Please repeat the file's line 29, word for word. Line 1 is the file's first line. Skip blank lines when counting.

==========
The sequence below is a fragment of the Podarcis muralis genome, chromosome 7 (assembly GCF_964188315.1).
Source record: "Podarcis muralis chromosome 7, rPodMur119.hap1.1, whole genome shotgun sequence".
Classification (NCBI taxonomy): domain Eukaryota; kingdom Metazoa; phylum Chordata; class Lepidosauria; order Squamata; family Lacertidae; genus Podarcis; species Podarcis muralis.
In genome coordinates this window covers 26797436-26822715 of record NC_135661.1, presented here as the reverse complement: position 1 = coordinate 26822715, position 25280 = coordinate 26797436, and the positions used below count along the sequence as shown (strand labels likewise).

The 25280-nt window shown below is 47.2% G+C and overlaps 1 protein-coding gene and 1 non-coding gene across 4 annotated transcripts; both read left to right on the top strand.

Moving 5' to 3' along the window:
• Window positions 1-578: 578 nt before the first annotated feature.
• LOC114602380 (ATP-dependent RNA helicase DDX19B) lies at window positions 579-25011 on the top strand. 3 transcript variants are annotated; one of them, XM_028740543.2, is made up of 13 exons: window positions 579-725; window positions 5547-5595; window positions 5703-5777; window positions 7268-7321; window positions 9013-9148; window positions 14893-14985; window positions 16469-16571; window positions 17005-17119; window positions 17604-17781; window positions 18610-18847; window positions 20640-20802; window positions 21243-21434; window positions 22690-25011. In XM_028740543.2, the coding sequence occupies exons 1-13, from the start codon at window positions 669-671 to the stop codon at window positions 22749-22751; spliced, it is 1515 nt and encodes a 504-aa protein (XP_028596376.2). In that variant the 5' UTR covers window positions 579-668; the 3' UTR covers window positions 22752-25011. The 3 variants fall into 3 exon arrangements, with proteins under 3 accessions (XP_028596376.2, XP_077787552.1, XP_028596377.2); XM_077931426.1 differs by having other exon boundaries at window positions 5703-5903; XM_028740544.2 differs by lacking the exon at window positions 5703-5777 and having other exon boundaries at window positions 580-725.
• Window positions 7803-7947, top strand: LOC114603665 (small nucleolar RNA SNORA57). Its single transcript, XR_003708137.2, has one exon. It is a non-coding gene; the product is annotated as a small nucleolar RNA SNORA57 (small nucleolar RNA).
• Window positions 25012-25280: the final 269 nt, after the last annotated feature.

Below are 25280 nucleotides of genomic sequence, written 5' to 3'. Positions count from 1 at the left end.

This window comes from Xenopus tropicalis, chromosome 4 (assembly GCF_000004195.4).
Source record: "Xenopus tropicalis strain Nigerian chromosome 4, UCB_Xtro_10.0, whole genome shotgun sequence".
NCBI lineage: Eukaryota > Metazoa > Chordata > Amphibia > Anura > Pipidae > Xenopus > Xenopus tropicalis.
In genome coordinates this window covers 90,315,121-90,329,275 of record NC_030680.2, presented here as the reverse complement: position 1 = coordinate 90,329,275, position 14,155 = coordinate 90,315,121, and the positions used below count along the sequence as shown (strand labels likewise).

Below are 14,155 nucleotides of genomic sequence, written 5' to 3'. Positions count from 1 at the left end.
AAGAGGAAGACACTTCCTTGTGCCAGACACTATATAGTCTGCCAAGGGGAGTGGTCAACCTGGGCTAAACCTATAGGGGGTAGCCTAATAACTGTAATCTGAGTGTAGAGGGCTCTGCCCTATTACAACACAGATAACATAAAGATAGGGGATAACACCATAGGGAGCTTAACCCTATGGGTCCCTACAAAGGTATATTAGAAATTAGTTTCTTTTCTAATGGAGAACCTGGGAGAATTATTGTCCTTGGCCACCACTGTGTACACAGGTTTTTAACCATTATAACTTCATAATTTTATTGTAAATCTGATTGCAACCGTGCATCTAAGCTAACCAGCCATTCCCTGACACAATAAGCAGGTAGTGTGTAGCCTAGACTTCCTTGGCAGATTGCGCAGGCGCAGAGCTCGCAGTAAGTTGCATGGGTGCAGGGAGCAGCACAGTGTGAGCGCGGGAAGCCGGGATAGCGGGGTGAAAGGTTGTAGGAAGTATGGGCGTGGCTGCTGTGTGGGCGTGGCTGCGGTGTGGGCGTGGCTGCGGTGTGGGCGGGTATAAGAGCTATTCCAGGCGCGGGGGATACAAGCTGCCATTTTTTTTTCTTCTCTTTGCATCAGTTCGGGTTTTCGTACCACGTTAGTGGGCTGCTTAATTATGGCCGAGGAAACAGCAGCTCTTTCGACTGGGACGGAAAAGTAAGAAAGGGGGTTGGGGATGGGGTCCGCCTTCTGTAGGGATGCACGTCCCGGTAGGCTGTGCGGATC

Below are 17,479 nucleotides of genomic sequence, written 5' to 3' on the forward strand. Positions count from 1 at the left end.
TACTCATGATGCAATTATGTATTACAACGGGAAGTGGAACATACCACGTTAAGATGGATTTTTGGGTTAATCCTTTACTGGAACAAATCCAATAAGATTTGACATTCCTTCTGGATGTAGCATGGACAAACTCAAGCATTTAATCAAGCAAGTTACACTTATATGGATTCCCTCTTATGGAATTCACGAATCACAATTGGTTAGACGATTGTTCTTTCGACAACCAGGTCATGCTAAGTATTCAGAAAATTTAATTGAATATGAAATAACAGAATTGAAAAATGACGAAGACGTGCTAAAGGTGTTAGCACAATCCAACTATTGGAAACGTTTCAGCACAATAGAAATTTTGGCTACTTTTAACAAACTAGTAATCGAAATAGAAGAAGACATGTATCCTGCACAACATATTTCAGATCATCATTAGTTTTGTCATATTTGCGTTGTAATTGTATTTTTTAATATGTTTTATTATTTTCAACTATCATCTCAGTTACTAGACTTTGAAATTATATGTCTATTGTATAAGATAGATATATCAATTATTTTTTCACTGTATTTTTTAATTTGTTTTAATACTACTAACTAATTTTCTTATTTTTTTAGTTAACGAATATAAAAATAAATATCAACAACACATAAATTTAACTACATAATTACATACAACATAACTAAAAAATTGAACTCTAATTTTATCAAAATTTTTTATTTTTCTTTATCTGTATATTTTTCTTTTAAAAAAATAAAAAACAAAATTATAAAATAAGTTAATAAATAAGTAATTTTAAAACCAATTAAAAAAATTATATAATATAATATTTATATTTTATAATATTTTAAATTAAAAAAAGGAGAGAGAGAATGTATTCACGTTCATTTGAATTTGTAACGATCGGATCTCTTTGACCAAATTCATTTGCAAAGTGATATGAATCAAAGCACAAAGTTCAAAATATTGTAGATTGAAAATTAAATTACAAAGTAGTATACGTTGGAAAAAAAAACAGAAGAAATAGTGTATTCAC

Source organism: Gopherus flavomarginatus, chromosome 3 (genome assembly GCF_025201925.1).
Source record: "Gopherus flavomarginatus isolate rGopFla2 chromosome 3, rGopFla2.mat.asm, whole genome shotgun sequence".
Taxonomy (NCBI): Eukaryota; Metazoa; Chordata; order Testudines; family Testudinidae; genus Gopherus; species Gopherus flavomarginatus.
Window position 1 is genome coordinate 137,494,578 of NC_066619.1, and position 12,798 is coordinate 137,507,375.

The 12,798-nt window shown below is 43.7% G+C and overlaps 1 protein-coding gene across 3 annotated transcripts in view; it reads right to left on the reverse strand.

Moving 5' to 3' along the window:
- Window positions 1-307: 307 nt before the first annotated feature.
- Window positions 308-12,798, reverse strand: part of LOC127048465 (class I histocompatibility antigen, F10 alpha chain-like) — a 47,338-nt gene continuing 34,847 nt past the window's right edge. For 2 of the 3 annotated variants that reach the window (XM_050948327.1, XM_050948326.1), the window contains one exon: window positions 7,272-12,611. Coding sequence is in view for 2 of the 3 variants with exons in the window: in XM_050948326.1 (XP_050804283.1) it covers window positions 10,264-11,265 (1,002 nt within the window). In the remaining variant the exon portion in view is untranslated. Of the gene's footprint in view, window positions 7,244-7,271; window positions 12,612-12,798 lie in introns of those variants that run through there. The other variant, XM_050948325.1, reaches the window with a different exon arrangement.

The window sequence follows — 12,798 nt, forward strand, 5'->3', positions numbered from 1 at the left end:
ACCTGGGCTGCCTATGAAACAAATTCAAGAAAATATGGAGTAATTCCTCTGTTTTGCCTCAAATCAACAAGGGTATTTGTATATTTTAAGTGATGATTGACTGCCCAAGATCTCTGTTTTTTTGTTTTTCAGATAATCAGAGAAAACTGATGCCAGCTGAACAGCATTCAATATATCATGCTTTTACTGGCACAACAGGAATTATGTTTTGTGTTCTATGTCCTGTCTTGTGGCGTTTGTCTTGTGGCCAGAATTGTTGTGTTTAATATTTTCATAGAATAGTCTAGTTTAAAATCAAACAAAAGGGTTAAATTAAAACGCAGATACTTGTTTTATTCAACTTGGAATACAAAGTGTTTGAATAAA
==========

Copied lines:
ACCTGGGCTGCCTATGAAACAAATTCAAGAAAATATGGAGTAATTCCTCTGTTTTGCCTCAAATCAACAAGGGTATTTGTATATTTTAAGTGATGATTGACTGCCCAAGATCTCTGTTTTTTTGTTTTTCAGATAATCAGAGAAAACTGATGCCAGCTGAACAGCATTCAATATATCATGCTTTTACTGGCACAACAGGAATTATGTTTTGTGTTCTATGTCCTGTCTTGTGGCGTTTGTCTTGTGGCCAGAATTGTTGTGTTTAATATTTTCATAGAATAGTCTAGTTTAAAATCAAACAAAAGGGTTAAATTAAAACGCAGATACTTGTTTTATTCAACTTGGAATACAAAGTGTTTGAATAAA